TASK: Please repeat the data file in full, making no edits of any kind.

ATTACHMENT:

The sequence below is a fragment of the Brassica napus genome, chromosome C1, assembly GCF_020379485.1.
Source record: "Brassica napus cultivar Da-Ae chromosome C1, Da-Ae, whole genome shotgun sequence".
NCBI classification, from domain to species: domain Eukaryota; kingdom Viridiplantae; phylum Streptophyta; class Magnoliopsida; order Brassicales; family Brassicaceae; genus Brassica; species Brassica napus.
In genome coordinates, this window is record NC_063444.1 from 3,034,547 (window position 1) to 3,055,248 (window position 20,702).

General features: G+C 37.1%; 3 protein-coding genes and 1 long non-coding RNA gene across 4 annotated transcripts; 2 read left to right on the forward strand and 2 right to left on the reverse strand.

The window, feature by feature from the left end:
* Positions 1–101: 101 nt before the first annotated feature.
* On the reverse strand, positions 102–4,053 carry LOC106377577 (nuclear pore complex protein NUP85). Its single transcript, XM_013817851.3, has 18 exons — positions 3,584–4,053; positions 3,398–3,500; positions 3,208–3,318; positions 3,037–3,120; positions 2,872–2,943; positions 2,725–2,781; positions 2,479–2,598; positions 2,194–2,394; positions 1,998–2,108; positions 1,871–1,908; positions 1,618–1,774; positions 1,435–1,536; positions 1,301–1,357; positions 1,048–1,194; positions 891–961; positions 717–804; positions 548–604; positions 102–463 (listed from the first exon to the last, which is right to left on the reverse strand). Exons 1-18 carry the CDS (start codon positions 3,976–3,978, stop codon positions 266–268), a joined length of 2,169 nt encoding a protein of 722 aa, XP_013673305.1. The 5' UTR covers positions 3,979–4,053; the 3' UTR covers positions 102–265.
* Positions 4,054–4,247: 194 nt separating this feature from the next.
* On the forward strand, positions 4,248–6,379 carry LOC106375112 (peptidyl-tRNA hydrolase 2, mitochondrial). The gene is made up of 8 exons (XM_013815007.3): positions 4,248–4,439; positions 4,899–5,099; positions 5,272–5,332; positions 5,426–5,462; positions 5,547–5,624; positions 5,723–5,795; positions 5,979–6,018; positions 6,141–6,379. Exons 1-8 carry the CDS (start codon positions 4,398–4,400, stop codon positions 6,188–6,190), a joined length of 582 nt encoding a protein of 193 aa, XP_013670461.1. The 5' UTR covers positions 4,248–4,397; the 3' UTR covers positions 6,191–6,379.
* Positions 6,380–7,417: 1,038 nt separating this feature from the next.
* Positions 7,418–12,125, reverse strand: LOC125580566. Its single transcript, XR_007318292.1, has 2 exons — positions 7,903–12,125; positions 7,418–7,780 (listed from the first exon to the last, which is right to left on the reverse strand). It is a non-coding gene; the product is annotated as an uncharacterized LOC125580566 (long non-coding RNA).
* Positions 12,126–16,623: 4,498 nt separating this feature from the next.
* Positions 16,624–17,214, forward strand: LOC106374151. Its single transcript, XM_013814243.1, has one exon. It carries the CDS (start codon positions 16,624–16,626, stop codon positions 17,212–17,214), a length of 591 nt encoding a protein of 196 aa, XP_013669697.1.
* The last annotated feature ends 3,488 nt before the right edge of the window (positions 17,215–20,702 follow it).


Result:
The sequence below is a fragment of the Brassica napus genome, chromosome C1, assembly GCF_020379485.1.
Source record: "Brassica napus cultivar Da-Ae chromosome C1, Da-Ae, whole genome shotgun sequence".
NCBI classification, from domain to species: domain Eukaryota; kingdom Viridiplantae; phylum Streptophyta; class Magnoliopsida; order Brassicales; family Brassicaceae; genus Brassica; species Brassica napus.
In genome coordinates, this window is record NC_063444.1 from 3,034,547 (window position 1) to 3,055,248 (window position 20,702).

General features: G+C 37.1%; 3 protein-coding genes and 1 long non-coding RNA gene across 4 annotated transcripts; 2 read left to right on the forward strand and 2 right to left on the reverse strand.

The window, feature by feature from the left end:
* Positions 1–101: 101 nt before the first annotated feature.
* On the reverse strand, positions 102–4,053 carry LOC106377577 (nuclear pore complex protein NUP85). Its single transcript, XM_013817851.3, has 18 exons — positions 3,584–4,053; positions 3,398–3,500; positions 3,208–3,318; positions 3,037–3,120; positions 2,872–2,943; positions 2,725–2,781; positions 2,479–2,598; positions 2,194–2,394; positions 1,998–2,108; positions 1,871–1,908; positions 1,618–1,774; positions 1,435–1,536; positions 1,301–1,357; positions 1,048–1,194; positions 891–961; positions 717–804; positions 548–604; positions 102–463 (listed from the first exon to the last, which is right to left on the reverse strand). Exons 1-18 carry the CDS (start codon positions 3,976–3,978, stop codon positions 266–268), a joined length of 2,169 nt encoding a protein of 722 aa, XP_013673305.1. The 5' UTR covers positions 3,979–4,053; the 3' UTR covers positions 102–265.
* Positions 4,054–4,247: 194 nt separating this feature from the next.
* On the forward strand, positions 4,248–6,379 carry LOC106375112 (peptidyl-tRNA hydrolase 2, mitochondrial). The gene is made up of 8 exons (XM_013815007.3): positions 4,248–4,439; positions 4,899–5,099; positions 5,272–5,332; positions 5,426–5,462; positions 5,547–5,624; positions 5,723–5,795; positions 5,979–6,018; positions 6,141–6,379. Exons 1-8 carry the CDS (start codon positions 4,398–4,400, stop codon positions 6,188–6,190), a joined length of 582 nt encoding a protein of 193 aa, XP_013670461.1. The 5' UTR covers positions 4,248–4,397; the 3' UTR covers positions 6,191–6,379.
* Positions 6,380–7,417: 1,038 nt separating this feature from the next.
* Positions 7,418–12,125, reverse strand: LOC125580566. Its single transcript, XR_007318292.1, has 2 exons — positions 7,903–12,125; positions 7,418–7,780 (listed from the first exon to the last, which is right to left on the reverse strand). It is a non-coding gene; the product is annotated as an uncharacterized LOC125580566 (long non-coding RNA).
* Positions 12,126–16,623: 4,498 nt separating this feature from the next.
* Positions 16,624–17,214, forward strand: LOC106374151. Its single transcript, XM_013814243.1, has one exon. It carries the CDS (start codon positions 16,624–16,626, stop codon positions 17,212–17,214), a length of 591 nt encoding a protein of 196 aa, XP_013669697.1.
* The last annotated feature ends 3,488 nt before the right edge of the window (positions 17,215–20,702 follow it).